By MATT FRIEDMAN
NEWSDAY STAFF WRITER
April 11, 2006
Soonie described herself as an undocumented Korean immigrant who came to the United States alone in 1998. She quit her job as a day-care worker in February, she said, fearing her illegal status would be exposed if she kept working.
But Soonie, 66, wasn’t too scared Monday to join about 50 other people in Flushing, many of them elderly and of Korean ethnicity, and travel by subway to Manhattan to rally for immigrant rights. She would give only her first name.
“I’ve never committed any felonies before,” she said, speaking through a translator about House Resolution 4377, the measure pending in Congress that would classify her a criminal. “I just can’t imagine how my life will change because of this law.”
The group she was with gathered first in Lipmann Plaza, a small sliver of public space on Roosevelt Avenue near Main Street, where members of the Young Korean American Service and Education Center assembled with several other Queens-based Korean-American advocacy groups.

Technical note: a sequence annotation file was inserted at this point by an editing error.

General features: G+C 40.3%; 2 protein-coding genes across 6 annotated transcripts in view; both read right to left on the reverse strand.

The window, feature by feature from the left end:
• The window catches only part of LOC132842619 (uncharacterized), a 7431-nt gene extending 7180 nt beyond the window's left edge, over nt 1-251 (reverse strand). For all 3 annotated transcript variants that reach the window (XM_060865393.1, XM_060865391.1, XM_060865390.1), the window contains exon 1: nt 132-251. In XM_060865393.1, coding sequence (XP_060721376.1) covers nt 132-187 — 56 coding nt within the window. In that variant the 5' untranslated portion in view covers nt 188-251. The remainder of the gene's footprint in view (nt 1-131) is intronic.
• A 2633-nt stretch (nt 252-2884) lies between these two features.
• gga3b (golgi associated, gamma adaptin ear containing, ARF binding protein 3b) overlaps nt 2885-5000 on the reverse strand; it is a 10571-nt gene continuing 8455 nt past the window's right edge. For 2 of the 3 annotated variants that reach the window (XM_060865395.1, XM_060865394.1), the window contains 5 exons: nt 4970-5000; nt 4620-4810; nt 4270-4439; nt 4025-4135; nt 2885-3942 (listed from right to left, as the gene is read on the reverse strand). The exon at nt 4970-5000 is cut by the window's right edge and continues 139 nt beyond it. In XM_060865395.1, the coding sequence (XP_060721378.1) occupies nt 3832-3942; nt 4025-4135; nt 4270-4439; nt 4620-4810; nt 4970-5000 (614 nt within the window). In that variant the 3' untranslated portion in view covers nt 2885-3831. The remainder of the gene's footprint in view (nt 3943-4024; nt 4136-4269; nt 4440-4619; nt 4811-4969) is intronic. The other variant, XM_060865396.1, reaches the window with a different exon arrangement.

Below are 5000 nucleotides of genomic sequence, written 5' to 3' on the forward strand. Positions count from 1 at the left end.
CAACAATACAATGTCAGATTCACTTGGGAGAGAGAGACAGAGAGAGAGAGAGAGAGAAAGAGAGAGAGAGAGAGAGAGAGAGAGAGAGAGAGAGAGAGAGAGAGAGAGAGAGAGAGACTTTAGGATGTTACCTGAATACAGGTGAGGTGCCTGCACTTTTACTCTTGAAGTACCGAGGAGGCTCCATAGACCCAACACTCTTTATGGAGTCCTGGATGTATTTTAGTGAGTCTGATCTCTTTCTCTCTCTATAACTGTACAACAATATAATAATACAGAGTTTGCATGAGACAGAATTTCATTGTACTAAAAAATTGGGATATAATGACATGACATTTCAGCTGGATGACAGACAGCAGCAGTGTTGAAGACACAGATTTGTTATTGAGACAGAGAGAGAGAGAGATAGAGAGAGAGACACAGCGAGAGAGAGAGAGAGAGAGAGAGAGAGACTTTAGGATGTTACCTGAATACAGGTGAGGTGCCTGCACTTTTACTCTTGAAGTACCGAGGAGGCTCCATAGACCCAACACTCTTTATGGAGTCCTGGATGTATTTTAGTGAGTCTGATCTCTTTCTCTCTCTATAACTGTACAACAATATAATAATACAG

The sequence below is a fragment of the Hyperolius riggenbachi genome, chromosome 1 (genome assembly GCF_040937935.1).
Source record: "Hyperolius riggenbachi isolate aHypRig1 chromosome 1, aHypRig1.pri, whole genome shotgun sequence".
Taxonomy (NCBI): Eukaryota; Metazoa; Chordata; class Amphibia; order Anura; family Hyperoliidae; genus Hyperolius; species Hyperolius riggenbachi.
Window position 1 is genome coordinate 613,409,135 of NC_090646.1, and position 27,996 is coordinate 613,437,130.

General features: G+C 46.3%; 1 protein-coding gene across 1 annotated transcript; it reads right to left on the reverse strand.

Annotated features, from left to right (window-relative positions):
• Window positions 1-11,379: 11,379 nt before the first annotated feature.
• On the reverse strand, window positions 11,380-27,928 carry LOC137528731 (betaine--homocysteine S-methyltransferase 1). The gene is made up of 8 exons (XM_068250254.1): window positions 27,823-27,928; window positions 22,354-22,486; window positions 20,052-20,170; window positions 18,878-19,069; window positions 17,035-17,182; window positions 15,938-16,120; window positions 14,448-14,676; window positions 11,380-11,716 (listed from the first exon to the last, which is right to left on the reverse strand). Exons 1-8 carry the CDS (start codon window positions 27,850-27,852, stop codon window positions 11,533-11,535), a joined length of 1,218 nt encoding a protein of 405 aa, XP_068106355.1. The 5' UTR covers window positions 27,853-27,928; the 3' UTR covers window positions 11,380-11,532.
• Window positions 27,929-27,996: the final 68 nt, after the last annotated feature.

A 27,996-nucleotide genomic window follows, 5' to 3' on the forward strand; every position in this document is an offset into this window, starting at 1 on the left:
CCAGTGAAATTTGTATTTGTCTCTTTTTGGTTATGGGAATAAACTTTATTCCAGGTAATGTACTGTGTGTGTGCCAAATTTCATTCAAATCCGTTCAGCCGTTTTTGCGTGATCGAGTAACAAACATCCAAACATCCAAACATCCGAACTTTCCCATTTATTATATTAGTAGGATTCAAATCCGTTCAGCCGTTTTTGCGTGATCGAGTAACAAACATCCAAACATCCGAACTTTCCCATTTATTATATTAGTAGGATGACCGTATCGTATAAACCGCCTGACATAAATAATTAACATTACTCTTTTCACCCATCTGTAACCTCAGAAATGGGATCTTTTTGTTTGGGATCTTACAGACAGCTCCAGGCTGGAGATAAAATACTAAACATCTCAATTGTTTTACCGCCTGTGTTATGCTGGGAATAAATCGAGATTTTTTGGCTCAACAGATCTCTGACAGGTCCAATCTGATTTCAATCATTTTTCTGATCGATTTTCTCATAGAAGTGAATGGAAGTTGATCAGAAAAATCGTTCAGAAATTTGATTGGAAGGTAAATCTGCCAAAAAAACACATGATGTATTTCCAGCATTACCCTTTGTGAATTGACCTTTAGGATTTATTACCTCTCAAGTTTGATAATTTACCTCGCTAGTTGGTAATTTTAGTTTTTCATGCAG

They piled onto the platform for the No. 7 train and boarded shortly after 1 p.m. for the ride to Manhattan. Within an hour, they reached Washington Square Park, where they were joined by other Korean-American groups from churches and organizations across the tri-state area.
Holding small United States flags, they chanted “We are American!” as they were led by a troupe playing Poongmul, a traditional type of Korean drumming.
“This is an American issue. It’s not only an issue for Mexican-Americans,” said Yu-Soung Mun, executive director of the Young Korean American Service and Education Center. Mun estimates that 1 in 5 Korean immigrants in the New York City area is an undocumented immigrant.
Among the group were many senior citizens. One of them, Hyung-Bin Im, 82, president of the Korean-American Senior Advisory Association, captured the collective feeling when he said through a translator, “We all have been immigrants and newcomers.”